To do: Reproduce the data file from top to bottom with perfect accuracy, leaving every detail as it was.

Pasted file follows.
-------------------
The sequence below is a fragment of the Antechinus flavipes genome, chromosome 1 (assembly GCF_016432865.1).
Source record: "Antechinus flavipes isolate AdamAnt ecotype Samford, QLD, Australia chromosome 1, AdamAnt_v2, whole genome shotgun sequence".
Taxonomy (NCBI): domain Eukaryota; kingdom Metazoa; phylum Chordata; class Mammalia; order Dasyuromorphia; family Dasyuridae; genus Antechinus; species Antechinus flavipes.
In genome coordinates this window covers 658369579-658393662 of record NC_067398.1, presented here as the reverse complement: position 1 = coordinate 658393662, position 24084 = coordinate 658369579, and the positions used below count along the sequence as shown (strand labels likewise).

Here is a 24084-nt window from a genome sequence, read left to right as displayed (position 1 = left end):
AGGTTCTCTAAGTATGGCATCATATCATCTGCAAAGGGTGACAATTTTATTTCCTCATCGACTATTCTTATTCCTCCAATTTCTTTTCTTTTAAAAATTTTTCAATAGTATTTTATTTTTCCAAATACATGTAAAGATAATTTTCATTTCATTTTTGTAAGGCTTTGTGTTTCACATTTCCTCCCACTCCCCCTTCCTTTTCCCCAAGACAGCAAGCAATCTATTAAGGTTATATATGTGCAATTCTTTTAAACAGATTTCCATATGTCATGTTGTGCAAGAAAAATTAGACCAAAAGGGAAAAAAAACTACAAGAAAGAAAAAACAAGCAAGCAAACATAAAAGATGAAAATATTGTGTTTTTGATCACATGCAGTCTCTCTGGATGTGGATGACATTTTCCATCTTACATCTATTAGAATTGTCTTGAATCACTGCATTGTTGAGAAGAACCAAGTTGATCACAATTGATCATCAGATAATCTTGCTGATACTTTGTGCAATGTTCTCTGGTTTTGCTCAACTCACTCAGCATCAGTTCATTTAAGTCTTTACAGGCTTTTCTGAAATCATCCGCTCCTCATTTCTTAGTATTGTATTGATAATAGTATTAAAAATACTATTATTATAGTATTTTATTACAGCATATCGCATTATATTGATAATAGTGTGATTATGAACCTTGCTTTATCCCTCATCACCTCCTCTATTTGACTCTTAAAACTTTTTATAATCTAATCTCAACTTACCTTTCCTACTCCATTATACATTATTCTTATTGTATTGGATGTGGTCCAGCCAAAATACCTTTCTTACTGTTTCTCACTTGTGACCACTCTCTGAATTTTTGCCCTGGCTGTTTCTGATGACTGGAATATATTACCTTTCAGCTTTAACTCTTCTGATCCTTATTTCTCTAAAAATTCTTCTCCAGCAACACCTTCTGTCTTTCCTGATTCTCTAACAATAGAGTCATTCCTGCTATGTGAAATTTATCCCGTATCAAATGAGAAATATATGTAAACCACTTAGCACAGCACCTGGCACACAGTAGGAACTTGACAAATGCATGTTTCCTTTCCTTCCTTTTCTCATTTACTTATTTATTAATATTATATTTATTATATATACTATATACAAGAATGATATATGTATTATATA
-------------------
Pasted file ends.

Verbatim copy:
The sequence below is a fragment of the Antechinus flavipes genome, chromosome 1 (assembly GCF_016432865.1).
Source record: "Antechinus flavipes isolate AdamAnt ecotype Samford, QLD, Australia chromosome 1, AdamAnt_v2, whole genome shotgun sequence".
Taxonomy (NCBI): domain Eukaryota; kingdom Metazoa; phylum Chordata; class Mammalia; order Dasyuromorphia; family Dasyuridae; genus Antechinus; species Antechinus flavipes.
In genome coordinates this window covers 658369579-658393662 of record NC_067398.1, presented here as the reverse complement: position 1 = coordinate 658393662, position 24084 = coordinate 658369579, and the positions used below count along the sequence as shown (strand labels likewise).

Here is a 24084-nt window from a genome sequence, read left to right as displayed (position 1 = left end):
AGGTTCTCTAAGTATGGCATCATATCATCTGCAAAGGGTGACAATTTTATTTCCTCATCGACTATTCTTATTCCTCCAATTTCTTTTCTTTTAAAAATTTTTCAATAGTATTTTATTTTTCCAAATACATGTAAAGATAATTTTCATTTCATTTTTGTAAGGCTTTGTGTTTCACATTTCCTCCCACTCCCCCTTCCTTTTCCCCAAGACAGCAAGCAATCTATTAAGGTTATATATGTGCAATTCTTTTAAACAGATTTCCATATGTCATGTTGTGCAAGAAAAATTAGACCAAAAGGGAAAAAAAACTACAAGAAAGAAAAAACAAGCAAGCAAACATAAAAGATGAAAATATTGTGTTTTTGATCACATGCAGTCTCTCTGGATGTGGATGACATTTTCCATCTTACATCTATTAGAATTGTCTTGAATCACTGCATTGTTGAGAAGAACCAAGTTGATCACAATTGATCATCAGATAATCTTGCTGATACTTTGTGCAATGTTCTCTGGTTTTGCTCAACTCACTCAGCATCAGTTCATTTAAGTCTTTACAGGCTTTTCTGAAATCATCCGCTCCTCATTTCTTAGTATTGTATTGATAATAGTATTAAAAATACTATTATTATAGTATTTTATTACAGCATATCGCATTATATTGATAATAGTGTGATTATGAACCTTGCTTTATCCCTCATCACCTCCTCTATTTGACTCTTAAAACTTTTTATAATCTAATCTCAACTTACCTTTCCTACTCCATTATACATTATTCTTATTGTATTGGATGTGGTCCAGCCAAAATACCTTTCTTACTGTTTCTCACTTGTGACCACTCTCTGAATTTTTGCCCTGGCTGTTTCTGATGACTGGAATATATTACCTTTCAGCTTTAACTCTTCTGATCCTTATTTCTCTAAAAATTCTTCTCCAGCAACACCTTCTGTCTTTCCTGATTCTCTAACAATAGAGTCATTCCTGCTATGTGAAATTTATCCCGTATCAAATGAGAAATATATGTAAACCACTTAGCACAGCACCTGGCACACAGTAGGAACTTGACAAATGCATGTTTCCTTTCCTTCCTTTTCTCATTTACTTATTTATTAATATTATATTTATTATATATACTATATACAAGAATGATATATGTATTATATA